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Detect and Block WordPress Brute Force Login Attacks

detect and block wordpress brute forceIf you run a wordpress blog these days, you are likely to experience brute force attacks where nefarious individuals attempt to break in to your website by quickly a list of userids and passwords against your wp-login.php.  Here’s how I automated detection and blocking of WordPress brute force login attacks.

Detecting a WordPress Brute Force Attack

One can typically detect a wordpress brute force attack by parsing through your webserver’s access_log file.  The access_log file records all of the access requests that a web server handles.  A brute force attack typically will have frequent and numerous attempts to the wp-login.php file as shown below:

Example:  In the access_log file below, we detect a brute force login attack on our WordPress blog.  We detected it by noticing frequent and constant requests to the wp-login.php file.

31.192.210.159 - - [11/Sep/2014:02:01:43 +0000] "POST http://www.uptimemadeeasy.com/wp-login.php HTTP/1.1" 200 3389 "http://www.uptimemadeeasy.com/wp-login.php" "Mozilla/5.0 (Linux; U; Android 2.2) AppleWebKit/533.1 (KHTML, like Gecko) Version/4.0 Mobile Safari/533.1"
31.192.210.159 - - [11/Sep/2014:02:01:44 +0000] "POST http://www.uptimemadeeasy.com/wp-login.php HTTP/1.1" 200 3389 "http://www.uptimemadeeasy.com/wp-login.php" "Mozilla/5.0 (Linux; U; Android 2.2) AppleWebKit/533.1 (KHTML, like Gecko) Version/4.0 Mobile Safari/533.1"
31.192.210.159 - - [11/Sep/2014:02:01:45 +0000] "POST http://www.uptimemadeeasy.com/wp-login.php HTTP/1.1" 200 3389 "http://www.uptimemadeeasy.com/wp-login.php" "Mozilla/5.0 (Linux; U; Android 2.2) AppleWebKit/533.1 (KHTML, like Gecko) Version/4.0 Mobile Safari/533.1"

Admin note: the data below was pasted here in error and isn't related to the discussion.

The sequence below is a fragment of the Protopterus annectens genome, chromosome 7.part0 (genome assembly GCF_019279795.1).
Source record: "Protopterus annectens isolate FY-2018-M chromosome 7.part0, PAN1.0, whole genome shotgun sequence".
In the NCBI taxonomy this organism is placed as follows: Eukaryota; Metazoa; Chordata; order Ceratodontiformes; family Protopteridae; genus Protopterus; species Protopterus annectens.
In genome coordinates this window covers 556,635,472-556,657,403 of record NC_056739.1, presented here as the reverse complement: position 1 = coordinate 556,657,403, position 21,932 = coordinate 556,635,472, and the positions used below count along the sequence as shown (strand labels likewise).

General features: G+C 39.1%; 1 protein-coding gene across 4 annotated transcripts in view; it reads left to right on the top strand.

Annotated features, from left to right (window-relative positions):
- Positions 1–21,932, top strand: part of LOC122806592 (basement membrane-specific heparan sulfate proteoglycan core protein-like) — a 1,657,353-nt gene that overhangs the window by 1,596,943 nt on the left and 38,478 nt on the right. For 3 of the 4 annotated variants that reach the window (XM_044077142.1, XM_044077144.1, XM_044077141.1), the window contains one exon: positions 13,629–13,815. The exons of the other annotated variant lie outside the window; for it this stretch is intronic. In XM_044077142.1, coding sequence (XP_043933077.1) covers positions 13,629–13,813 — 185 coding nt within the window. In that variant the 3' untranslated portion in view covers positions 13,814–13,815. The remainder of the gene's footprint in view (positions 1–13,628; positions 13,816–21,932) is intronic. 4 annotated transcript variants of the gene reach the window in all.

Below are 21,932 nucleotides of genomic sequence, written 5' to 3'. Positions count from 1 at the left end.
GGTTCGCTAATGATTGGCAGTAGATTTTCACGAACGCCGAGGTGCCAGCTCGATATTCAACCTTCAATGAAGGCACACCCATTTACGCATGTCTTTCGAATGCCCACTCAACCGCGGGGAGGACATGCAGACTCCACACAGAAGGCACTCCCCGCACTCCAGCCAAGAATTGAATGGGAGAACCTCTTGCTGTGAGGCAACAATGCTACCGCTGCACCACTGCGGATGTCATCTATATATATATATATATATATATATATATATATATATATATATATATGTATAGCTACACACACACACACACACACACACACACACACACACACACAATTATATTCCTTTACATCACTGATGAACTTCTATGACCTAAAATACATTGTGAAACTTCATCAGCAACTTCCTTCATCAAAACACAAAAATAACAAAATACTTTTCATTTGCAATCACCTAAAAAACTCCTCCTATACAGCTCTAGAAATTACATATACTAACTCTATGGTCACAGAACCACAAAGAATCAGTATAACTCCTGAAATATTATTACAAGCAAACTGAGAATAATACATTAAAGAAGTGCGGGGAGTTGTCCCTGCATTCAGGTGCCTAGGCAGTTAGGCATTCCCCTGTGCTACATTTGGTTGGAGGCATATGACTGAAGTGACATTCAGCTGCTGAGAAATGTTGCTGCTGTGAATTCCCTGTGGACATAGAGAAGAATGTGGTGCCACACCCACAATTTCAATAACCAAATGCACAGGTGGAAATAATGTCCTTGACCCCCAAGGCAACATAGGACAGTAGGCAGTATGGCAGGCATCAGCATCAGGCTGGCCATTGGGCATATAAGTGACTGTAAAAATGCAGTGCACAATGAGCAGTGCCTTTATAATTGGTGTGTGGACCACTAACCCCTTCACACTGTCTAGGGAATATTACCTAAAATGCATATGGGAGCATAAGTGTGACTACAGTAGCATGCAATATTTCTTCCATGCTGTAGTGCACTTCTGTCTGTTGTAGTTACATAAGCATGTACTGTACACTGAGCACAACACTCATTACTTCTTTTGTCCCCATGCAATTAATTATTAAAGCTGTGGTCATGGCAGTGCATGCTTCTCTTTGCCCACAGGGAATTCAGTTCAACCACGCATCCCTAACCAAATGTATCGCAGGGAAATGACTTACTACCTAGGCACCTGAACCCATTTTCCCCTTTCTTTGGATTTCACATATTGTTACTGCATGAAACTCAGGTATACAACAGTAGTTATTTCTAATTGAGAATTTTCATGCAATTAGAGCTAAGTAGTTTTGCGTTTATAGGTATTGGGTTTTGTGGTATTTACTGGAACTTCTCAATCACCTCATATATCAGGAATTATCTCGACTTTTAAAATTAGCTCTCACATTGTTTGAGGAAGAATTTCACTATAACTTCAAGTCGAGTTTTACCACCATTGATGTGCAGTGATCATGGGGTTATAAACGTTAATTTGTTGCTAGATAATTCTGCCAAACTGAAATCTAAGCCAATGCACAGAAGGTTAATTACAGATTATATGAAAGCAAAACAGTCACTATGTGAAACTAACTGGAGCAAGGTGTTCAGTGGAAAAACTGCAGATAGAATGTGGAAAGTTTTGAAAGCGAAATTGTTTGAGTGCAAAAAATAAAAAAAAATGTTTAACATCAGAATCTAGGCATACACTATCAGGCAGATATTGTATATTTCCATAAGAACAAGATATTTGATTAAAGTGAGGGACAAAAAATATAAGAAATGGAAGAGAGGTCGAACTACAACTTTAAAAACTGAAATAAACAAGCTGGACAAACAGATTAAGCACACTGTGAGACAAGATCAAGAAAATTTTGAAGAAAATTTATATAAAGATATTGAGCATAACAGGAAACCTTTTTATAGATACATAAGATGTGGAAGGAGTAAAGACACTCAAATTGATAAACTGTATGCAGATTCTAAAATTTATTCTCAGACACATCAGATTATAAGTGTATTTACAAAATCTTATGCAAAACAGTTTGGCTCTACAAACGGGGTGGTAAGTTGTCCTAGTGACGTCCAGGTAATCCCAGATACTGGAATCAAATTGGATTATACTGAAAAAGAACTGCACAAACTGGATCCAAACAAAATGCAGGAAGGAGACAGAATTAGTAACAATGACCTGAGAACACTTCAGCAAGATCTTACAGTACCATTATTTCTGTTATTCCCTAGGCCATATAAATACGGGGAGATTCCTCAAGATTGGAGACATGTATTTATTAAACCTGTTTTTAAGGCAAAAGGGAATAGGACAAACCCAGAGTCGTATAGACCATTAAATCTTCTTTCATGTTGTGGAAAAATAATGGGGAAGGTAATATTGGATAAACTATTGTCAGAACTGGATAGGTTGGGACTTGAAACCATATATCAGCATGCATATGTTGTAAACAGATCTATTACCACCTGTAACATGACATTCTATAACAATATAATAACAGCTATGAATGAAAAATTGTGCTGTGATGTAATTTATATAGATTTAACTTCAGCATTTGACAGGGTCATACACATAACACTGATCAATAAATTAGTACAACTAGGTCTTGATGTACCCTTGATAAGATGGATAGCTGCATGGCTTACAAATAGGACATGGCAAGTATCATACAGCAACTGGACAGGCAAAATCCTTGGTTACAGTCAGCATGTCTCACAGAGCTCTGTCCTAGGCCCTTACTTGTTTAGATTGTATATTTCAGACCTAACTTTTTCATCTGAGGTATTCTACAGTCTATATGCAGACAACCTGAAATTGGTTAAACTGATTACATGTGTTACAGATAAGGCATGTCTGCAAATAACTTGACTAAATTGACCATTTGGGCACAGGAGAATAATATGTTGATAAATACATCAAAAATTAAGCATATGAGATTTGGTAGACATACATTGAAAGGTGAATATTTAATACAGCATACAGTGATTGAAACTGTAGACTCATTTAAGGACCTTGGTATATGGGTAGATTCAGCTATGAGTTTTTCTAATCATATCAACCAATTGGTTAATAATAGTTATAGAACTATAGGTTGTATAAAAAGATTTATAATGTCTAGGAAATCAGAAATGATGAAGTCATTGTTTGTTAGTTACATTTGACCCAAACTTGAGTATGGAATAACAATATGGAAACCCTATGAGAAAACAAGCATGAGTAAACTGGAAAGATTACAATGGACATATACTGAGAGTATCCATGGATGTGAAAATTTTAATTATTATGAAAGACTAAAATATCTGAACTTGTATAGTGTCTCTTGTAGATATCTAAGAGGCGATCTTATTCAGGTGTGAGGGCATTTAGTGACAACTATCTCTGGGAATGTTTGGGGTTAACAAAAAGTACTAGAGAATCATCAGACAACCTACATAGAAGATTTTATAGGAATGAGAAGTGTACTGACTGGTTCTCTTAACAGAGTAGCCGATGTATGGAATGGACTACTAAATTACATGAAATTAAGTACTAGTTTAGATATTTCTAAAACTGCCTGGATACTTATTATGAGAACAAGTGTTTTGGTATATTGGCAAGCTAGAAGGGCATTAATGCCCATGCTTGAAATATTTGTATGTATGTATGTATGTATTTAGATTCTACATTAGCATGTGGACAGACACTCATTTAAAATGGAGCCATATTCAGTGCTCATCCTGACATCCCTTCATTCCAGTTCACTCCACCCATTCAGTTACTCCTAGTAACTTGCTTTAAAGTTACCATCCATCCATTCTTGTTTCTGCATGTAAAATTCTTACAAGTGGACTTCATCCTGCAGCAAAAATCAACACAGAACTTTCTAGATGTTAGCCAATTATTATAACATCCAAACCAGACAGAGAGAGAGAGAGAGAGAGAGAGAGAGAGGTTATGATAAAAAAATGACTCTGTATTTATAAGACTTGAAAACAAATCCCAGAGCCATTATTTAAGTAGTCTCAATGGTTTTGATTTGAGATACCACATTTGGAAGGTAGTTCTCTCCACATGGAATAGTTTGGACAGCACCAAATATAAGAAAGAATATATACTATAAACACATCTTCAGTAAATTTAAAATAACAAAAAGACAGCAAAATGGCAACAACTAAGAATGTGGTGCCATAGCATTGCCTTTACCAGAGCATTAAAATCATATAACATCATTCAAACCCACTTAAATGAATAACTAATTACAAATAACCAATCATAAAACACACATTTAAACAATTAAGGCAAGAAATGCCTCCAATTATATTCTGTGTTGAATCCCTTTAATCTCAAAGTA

31.192.210.159 - - [11/Sep/2014:02:01:47 +0000] "POST http://www.uptimemadeeasy.com/wp-login.php HTTP/1.1" 200 3389 "http://www.uptimemadeeasy.com/wp-login.php" "Mozilla/5.0 (Linux; U; Android 2.2) AppleWebKit/533.1 (KHTML, like Gecko) Version/4.0 Mobile Safari/533.1"
31.192.210.159 - - [11/Sep/2014:02:01:49 +0000] "POST http://www.uptimemadeeasy.com/wp-login.php HTTP/1.1" 200 3389 "http://www.uptimemadeeasy.com/wp-login.php" "Mozilla/5.0 (Linux; U; Android 2.2) AppleWebKit/533.1 (KHTML, like Gecko) Version/4.0 Mobile Safari/533.1"
31.192.210.159 - - [11/Sep/2014:02:01:50 +0000] "POST http://www.uptimemadeeasy.com/wp-login.php HTTP/1.1" 200 3389 "http://www.uptimemadeeasy.com/wp-login.php" "Mozilla/5.0 (Linux; U; Android 2.2) AppleWebKit/533.1 (KHTML, like Gecko) Version/4.0 Mobile Safari/533.1"
31.192.210.159 - - [11/Sep/2014:02:01:51 +0000] "POST http://www.uptimemadeeasy.com/wp-login.php HTTP/1.1" 200 3389 "http://www.uptimemadeeasy.com/wp-login.php" "Mozilla/5.0 (Linux; U; Android 2.2) AppleWebKit/533.1 (KHTML, like Gecko) Version/4.0 Mobile Safari/533.1"
31.192.210.159 - - [11/Sep/2014:02:01:52 +0000] "POST http://www.uptimemadeeasy.com/wp-login.php HTTP/1.1" 200 3389 "http://www.uptimemadeeasy.com/wp-login.php" "Mozilla/5.0 (Linux; U; Android 2.2) AppleWebKit/533.1 (KHTML, like Gecko) Version/4.0 Mobile Safari/533.1"
31.192.210.159 - - [11/Sep/2014:02:01:54 +0000] "POST http://www.uptimemadeeasy.com/wp-login.php HTTP/1.1" 200 3389 "http://www.uptimemadeeasy.com/wp-login.php" "Mozilla/5.0 (Linux; U; Android 2.2) AppleWebKit/533.1 (KHTML, like Gecko) Version/4.0 Mobile Safari/533.1"
31.192.210.159 - - [11/Sep/2014:02:01:55 +0000] "POST http://www.uptimemadeeasy.com/wp-login.php HTTP/1.1" 200 3389 "http://www.uptimemadeeasy.com/wp-login.php" "Mozilla/5.0 (Linux; U; Android 2.2) AppleWebKit/533.1 (KHTML, like Gecko) Version/4.0 Mobile Safari/533.1"